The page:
Transportation infrastructure has a major impact on economic growth, says Vishaal Lutchman, MD, Transport at leading consulting engineering and infrastructure advisory firm Zutari.“It is Tier One infrastructure that connects origins to destinations, links markets and people and facilitates growth, by the significant multiplier effects within the economy.” As South Africa gears up for Transport Month in October, Lutchman points to how this multiplier effect starts with any new provincial road or freeway, including major rehabilitation work. “The effect of economic connectivity is what proves to be the catalyst, not so much the actual capital expenditure on the infrastructure itself,” he stresses. Transport services is a significant part of Zutari’s professional portfolio, covering a wide footprint from South Africa to East and West Africa and the Middle East. Transportation planning is a core capability, running the gamut of roads, rail and ports. In addition, Zutari offers smart solutions to allow its clients to monitor their fleet assets throughout the country’s road network. Such smart solutions inevitably assist with sustainability at all levels in the economy. Road design covers all structural components, while a technology section looks to provide the latest developments, as well as customised solutions for specific client requirements. A large site team oversees projects in the construction phase. “We adopt a network model to engage with our clients in all geographies,” explains Lutchman. This allows Zutari to effectively support its clients closer to home. Its extensive geographic spread ensures proximity to its clients and, more importantly, to the issues faced in such domestic and international locations. “Being close to our clients and communities ensures our relevance is maintained and our knowledge is up to date. We choose to remain steadfast in this arrangement while others may have opted to remain in major centres,” notes Lutchman. “Our overall focus is on high-quality output relevant to client needs. We grow our team in terms of qualifications and expertise to raise its pre-eminence. We strive to keep our value proposition at a superior level to that of our competitors,” highlights Lutchman. What keeps Zutari ahead of the race is its capability to co-create value for its clients through its multidisciplinary approach with a well led and highly engaged business. For example, geotechnical is another service offering within transport, but which is leveraged across the board as it impacts all infrastructure. “Our designs and solutions are mostly multidisciplinary, which sees the roads team collaborate with our advisory, energy or even built environment teams due to the civil infrastructure component,” adds Lutchman. Africa is experiencing rapid urbanisation, which is having a major impact on transport planning.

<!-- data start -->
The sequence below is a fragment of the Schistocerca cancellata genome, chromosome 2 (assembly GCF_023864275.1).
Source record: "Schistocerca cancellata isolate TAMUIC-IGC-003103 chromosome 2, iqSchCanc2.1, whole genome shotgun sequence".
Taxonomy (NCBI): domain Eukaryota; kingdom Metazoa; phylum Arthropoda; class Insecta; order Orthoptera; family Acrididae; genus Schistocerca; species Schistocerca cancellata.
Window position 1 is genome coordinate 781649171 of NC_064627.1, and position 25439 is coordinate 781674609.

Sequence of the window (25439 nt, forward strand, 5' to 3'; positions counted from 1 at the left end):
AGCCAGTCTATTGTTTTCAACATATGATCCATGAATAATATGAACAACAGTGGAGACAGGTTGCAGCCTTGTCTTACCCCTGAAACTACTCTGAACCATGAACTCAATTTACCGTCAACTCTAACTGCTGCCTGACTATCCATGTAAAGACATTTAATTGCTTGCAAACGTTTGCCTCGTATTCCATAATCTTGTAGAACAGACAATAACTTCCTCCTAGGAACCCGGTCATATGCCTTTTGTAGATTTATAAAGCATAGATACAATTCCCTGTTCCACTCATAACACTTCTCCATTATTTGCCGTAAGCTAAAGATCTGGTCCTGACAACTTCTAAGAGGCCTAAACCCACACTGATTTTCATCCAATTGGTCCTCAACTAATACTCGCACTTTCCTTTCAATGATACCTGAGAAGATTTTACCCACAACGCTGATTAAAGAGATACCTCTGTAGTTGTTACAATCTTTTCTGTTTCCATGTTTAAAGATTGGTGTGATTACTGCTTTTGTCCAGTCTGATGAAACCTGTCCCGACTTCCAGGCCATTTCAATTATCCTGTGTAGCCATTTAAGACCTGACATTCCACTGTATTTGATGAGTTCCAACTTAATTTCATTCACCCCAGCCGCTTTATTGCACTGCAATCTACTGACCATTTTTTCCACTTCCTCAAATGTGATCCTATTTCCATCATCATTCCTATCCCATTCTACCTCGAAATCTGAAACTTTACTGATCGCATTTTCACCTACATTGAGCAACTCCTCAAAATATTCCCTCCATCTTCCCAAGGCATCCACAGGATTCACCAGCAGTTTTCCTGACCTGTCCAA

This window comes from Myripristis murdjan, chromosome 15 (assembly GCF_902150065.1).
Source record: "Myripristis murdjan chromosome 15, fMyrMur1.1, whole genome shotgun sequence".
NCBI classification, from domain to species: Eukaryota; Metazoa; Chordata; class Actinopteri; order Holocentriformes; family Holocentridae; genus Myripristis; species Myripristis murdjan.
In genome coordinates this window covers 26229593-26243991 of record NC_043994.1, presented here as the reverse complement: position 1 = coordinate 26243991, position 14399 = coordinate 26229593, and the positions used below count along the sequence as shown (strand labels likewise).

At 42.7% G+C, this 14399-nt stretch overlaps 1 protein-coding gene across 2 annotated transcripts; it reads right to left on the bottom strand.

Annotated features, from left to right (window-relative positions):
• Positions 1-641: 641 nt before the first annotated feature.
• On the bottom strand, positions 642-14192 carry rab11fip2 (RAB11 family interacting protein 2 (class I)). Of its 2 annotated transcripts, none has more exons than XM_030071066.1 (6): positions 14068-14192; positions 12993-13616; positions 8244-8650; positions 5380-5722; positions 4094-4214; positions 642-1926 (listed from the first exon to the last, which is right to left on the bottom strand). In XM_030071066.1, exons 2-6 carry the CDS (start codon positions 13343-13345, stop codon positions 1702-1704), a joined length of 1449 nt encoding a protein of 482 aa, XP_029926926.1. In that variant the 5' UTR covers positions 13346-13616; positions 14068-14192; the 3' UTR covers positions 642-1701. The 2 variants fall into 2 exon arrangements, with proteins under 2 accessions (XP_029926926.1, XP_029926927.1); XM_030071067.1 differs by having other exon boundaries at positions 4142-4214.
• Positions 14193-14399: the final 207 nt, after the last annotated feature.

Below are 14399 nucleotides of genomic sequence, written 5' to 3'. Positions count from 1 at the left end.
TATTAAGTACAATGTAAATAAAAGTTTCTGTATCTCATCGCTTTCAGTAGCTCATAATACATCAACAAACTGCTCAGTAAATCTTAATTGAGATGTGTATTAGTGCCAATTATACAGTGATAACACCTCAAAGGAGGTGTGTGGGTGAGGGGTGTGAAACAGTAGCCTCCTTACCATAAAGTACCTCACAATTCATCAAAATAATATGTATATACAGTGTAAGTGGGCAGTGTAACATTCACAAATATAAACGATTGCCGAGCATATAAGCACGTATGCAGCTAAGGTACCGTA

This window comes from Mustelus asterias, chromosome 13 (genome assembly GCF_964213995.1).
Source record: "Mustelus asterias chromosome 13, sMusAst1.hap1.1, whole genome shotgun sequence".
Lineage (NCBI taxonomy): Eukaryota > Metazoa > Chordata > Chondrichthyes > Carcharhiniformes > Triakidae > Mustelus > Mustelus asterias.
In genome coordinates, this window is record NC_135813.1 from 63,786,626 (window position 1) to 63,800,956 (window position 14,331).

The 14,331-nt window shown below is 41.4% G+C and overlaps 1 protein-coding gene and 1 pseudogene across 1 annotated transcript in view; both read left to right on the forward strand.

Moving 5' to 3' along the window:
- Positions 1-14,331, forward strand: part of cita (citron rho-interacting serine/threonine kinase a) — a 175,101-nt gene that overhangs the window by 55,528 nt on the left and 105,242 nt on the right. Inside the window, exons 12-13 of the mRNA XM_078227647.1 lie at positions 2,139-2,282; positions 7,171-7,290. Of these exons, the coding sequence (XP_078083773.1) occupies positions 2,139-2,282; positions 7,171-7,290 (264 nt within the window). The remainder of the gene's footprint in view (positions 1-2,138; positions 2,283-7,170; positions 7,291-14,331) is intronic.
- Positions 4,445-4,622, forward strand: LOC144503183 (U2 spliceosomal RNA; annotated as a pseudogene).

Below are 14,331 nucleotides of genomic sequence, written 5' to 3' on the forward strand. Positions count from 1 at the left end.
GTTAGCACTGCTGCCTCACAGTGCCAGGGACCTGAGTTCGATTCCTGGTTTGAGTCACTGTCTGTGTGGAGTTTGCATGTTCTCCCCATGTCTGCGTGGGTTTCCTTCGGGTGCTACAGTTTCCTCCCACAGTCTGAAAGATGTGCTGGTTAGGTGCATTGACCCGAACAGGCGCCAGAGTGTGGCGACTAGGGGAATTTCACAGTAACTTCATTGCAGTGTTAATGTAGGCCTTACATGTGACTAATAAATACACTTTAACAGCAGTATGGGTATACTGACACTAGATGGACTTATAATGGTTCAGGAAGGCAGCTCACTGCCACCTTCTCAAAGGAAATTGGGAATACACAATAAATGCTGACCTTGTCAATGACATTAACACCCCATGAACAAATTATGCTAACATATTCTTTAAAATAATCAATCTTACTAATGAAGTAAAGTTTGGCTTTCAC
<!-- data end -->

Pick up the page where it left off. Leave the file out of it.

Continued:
“There are multiple drivers of urbanisation because each geography has its own nuances in terms of how people live, work and play. Climate change, for example, plays a big role in cross-border migration, due to drought forcing people out of certain areas and floods and destruction causing people to rethink where they are staying.“Obviously, there is the economic value of migrating towards urban centres in search of employment. However, that is only happening because we have ignored the rural economies for such a long time. The main focus of transport planning has always been on the existing metropolitan areas,” argues Lutchman. “We need to develop post-mining economic solutions for the country. When mines inevitably reach their end of life, people are forced to relocate.” Resources cannot be expected to sustain economic growth and diversification is therefore necessary. Thus, it is vital to link the rural economy to the urban economy and transport is key to doing so. “Our strategic planning in effect encourages urbanisation in the sense that we allow informal settlements to grow uncontrolled, which impacts sustainability in our urban areas,” says Lutchman. A new way of thinking is required to provide solutions to urbanisation. “Adequate transport networks, coupled with a robust industrial development plan for these communities, generates employment and significantly improves the quality of life for many. What stands us in good stead is that we have plenty of land still available, albeit having issues of ownership and accessibility. We need to create economies, rather than isolated communities that, in turn, seek livelihoods in metropolitan areas.” This is critical if South Africa is to realise two significant Sustainable Development Goals. These are SDG 9, which refers to building resilient infrastructure to promote inclusive and sustainable industrialisation and to foster innovation, while SDG 11 focuses on making cities and human settlements inclusive, safe, resilient and sustainable. “If we talk about growing unsustainability in communities, transportation is an important enabler, especially if we want our communities to become a lot more stable and improve the quality of life for all,” says Lutchman. This, in turn, calls for sustained growth in terms of the National Development Plan 2050 to eliminate poverty and reduce inequality. “We appear to be kicking the can down the road while we should be clawing back on already lost time.” Sustainability of communities must be aligned with the Integrated Urban Development Framework (IUDF) to transform and restructure South Africa’s urban spaces, based on creating liveable, safe, resource-efficient cities and towns that are socially integrated, economically inclusive and globally competitive. “I am not convinced that this happening. I also think the IUDF needs to be revised to cater for more recent complexities,” points out Lutchman. “We have growing communities living and wanting to make meaning contributions in a stagnant to declining economy in some urban metropoles. Many of those who come to metros are not aware of the economic issues. We do not create new economies. We talk industrialisation, but little is done about it. If we start thinking bigger and harder about how to create sustainable communities, and how do we make SDG 11 a tangible reality, we can go a long way to mitigate many of the issues we are currently faced with,” concludes Lutchman.